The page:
Preach the Gospel at all times and when necessary use words.
Francis of Assisi

In the same way that we care much about how our close friends share our perspectives/opinions but couldn’t care less about a stranger’s perspectives/opinions, we can affect how our truths are viewed by others. The truth of Christ in us means nothing to others if we mean nothing to others. It is not our place to convict, but I believe we can play a part.

If we want to see our friends saved, we need to mean something to them as they mean something to us. I have often heard of families who have come to Christ after seeing a change in a family member’s attitude, behaviour or character after receiving Christ. That family member has made Christ mean something to the rest of the family. To the other family members, Christ once meant nothing, now carried the power to transform and improve. There is a certain quality to the truth of Christ.

We are preaching the gospel at all times, in every deed and action to each and every person, we are forming in their heads a picture of Christ. Lets make it matter even before the gospel is presented.


Christ has no hands but our hands
to do His work today.
He has no feet but our feet
to lead men in His way.
He has no tongue but our tongues
to tell men how He died.
He has no help but our help
to bring them to His side.

We are the only Bible
the careless world will read.
We are the sinner’s Gospel;
we are the scoffer’s creed.

We are the Lord’s last message
given in deed and word.
What if the type is crooked?
What if the print is blurred?

What if our hands are busy
with other work than His?
What if our feet are walking
where sin’s allurement is?

What if our tongues are speaking
of things His lips would spurn?
How can we hope to help Him
and hasten His return?

To hasten our Lord’s return
we truly need much power.
So let us all be Spirit-filled,
and awaiting Him each hour.

In an hour that we think not,
He said He should appear;
Then let us walk in holiness,
And meet Him with a cheer.

By A.J.F. and A.O.S.

Major on the majors

This is a trustworthy saying. And I want you to stress these things, so that those who have trusted in God may be careful to devote themselves to doing what is good. These things are excellent and profitable for everyone.
Titus 3:8

Why fight with the saved when you can save the lost?” asks a preacher once. Often we (me included) forget that our call is not to be correct, but to save the lost. We know that false teachers were creating division in the chuch in Ephesus (1 Timothy 1:3-7; Titus 1:10, 14), here the author warns us not to engage with such people. Instead we are to live worhy lives, testifying to what we have already attained. Listen to what the author considers a trustworthy saying:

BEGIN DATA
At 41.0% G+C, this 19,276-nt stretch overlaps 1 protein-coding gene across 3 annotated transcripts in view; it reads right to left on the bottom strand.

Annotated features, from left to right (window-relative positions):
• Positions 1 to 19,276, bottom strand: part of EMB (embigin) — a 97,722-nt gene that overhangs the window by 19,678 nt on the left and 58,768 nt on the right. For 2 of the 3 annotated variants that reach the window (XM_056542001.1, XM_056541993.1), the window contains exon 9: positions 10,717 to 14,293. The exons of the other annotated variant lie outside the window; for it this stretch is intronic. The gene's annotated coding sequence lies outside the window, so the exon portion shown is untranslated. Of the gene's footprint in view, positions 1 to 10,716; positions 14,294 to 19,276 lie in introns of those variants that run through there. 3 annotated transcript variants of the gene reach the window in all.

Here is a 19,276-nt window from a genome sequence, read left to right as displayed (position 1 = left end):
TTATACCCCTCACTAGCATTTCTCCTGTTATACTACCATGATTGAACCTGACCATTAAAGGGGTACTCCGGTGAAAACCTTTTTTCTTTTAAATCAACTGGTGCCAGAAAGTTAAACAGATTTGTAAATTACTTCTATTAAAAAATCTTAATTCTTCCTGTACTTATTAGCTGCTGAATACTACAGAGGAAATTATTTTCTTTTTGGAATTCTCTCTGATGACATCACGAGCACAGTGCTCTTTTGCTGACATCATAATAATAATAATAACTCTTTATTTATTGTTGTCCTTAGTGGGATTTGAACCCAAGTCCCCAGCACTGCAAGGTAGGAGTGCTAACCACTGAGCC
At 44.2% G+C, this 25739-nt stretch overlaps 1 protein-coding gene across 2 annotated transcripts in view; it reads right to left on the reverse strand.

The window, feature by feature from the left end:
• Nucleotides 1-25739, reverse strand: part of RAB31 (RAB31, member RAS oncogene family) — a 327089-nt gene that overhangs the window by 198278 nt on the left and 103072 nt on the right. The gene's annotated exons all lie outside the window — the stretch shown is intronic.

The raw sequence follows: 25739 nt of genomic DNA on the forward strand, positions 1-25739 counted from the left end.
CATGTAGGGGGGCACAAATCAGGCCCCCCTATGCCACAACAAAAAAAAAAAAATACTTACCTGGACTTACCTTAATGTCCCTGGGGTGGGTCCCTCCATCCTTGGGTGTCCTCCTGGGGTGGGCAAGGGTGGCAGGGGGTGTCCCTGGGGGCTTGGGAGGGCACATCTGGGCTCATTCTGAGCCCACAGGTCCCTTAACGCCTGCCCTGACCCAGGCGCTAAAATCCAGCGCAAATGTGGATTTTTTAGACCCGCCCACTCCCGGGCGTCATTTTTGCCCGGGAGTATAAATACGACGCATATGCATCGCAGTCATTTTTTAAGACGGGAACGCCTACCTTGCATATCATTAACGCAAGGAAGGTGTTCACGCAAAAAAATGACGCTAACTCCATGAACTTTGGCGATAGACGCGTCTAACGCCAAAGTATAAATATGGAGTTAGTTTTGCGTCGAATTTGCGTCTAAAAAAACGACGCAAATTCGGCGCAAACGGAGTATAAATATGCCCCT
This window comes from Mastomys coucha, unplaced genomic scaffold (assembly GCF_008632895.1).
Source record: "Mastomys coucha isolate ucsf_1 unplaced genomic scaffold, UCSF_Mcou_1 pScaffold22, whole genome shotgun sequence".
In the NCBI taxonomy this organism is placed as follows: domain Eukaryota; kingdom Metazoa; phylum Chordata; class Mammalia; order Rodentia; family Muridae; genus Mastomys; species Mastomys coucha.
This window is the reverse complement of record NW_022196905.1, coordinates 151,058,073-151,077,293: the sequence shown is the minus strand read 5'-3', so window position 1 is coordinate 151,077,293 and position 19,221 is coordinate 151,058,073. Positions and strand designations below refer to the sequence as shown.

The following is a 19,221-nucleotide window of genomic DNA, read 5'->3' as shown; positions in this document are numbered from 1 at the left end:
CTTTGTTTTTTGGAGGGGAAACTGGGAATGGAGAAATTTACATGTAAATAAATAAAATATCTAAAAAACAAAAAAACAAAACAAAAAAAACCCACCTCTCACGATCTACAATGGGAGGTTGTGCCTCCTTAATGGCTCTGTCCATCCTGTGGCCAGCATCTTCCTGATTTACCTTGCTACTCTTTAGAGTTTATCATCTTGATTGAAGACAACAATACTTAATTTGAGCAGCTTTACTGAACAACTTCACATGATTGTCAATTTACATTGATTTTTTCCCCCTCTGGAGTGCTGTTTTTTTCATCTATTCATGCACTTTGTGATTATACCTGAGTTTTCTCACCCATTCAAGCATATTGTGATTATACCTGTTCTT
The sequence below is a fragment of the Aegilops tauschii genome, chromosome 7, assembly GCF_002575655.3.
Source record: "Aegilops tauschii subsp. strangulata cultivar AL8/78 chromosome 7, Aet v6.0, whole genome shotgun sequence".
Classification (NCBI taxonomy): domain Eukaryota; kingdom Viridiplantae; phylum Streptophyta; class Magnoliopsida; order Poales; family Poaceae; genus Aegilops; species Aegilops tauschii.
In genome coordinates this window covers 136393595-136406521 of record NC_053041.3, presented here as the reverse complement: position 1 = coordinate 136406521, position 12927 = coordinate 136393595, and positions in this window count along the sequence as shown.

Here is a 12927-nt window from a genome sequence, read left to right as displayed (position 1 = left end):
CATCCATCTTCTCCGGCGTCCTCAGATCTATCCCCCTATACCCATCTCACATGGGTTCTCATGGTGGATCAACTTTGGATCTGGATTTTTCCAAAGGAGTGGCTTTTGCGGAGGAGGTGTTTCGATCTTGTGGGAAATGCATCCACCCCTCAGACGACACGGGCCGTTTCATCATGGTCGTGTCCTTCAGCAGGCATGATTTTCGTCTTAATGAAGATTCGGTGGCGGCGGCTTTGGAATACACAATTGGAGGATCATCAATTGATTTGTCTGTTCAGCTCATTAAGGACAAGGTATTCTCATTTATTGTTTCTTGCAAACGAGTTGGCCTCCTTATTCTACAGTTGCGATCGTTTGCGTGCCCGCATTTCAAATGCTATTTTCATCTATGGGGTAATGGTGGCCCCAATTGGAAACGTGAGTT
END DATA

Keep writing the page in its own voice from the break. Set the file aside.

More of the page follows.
“But when the kindness and love of God our Savior appeared, he saved us, not because of righteous things we had done, but because of his mercy. He saved us through the washing of rebirth and renewal by the Holy Spirit, whom he poured out on us generously through Jesus Christ our Savior, so that, having been justified by his grace, we might become heirs having the hope of eternal life.”
Titus 3:4-7

That right there is the truth, it is the full statement of faith. We are to live this truth and act in accordance with this truth. Not just that, we are to stress on it. We are to make that the main message; Everything else is peripheral. When we focus on that truth, the natural reaction is that people would “devote themselves to doing what is good” (see also Titus 3:1-2).

True behaviour change doesn’t begin by managing our actions or reactions, it doesn’t even begin by controlling our emotions or thoughts, it begins by looking at what Christ has done and realising our position in Christ. Although v3-7 appears as two sentences in English, it is one single long and poetic sentence in Greek, skillfully crafted to magnify God’s redemptive work and conclude it with our new position in Christ. God’s redemptive plan and man’s position to God are not two different stories, it is one and the same story.

Stressing on this truth is not just good for a few people, it is good for everyone, man or woman, saved or unsaved. For the saved, it is the bedrock of our belief. It is the truth that everyone is saved into and is united in. It is the truth that makes the church what it is. It is beneficial for us to listen to this over and over again. For the unsaved, it is what they need to hear. It is the message of salvation and life. It is beneficial for them to hear and accept this truth (Romans 10:14-17).

But avoid foolish controversies and genealogies and arguments and quarrels about the law, because these are unprofitable and useless. Warn a divisive person once, and then warn them a second time. After that, have nothing to do with them. You may be sure that such people are warped and sinful; they are self-condemned.
Titus 3:9-11

The author then warns of what we ought not to do. We are to “avoid foolish controversies and genealogies and arguments and quarrels about the law”. We are not to argue over the peripherals and the unimportant bits. They are not beneficial to anyone but yet we engage in them. We get caught up in the trivial bits, we get divided because of these things. We make our brothers and sisters our enemies over these things knowing that our arguements amount to nothing. Silly isn’t it?

The author calls a divisive person “sinful”, “warped (NET: twisted)” and “self-condemned”. Such strong condemnation is reserved for them. They often have an uncanny ability to draw people into their little discussion, debate or arguement. Beware: Divisiveness is contageous. The author’s advice is that we “have nothing to do with them”. Unfortunately, such people are not deserving of our time or energy. Flee them like the plague.